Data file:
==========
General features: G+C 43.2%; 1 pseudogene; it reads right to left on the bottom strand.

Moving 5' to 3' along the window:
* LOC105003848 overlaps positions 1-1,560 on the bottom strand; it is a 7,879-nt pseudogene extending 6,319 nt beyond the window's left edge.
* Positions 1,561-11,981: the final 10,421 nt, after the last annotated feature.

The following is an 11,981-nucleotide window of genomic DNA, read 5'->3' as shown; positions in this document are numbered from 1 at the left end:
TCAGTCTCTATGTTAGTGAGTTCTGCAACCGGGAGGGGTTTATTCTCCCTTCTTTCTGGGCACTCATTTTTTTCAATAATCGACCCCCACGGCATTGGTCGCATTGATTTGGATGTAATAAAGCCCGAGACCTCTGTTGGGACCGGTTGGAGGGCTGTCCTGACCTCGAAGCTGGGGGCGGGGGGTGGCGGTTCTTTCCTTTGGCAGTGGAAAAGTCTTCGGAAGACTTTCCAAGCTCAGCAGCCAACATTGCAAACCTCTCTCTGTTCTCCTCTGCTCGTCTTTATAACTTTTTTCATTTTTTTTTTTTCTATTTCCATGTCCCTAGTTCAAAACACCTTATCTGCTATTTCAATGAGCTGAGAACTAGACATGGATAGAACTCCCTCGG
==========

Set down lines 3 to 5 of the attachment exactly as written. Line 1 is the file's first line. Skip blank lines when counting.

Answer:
* LOC105003848 overlaps positions 1-1,560 on the bottom strand; it is a 7,879-nt pseudogene extending 6,319 nt beyond the window's left edge.
* Positions 1,561-11,981: the final 10,421 nt, after the last annotated feature.

The following is an 11,981-nucleotide window of genomic DNA, read 5'->3' as shown; positions in this document are numbered from 1 at the left end: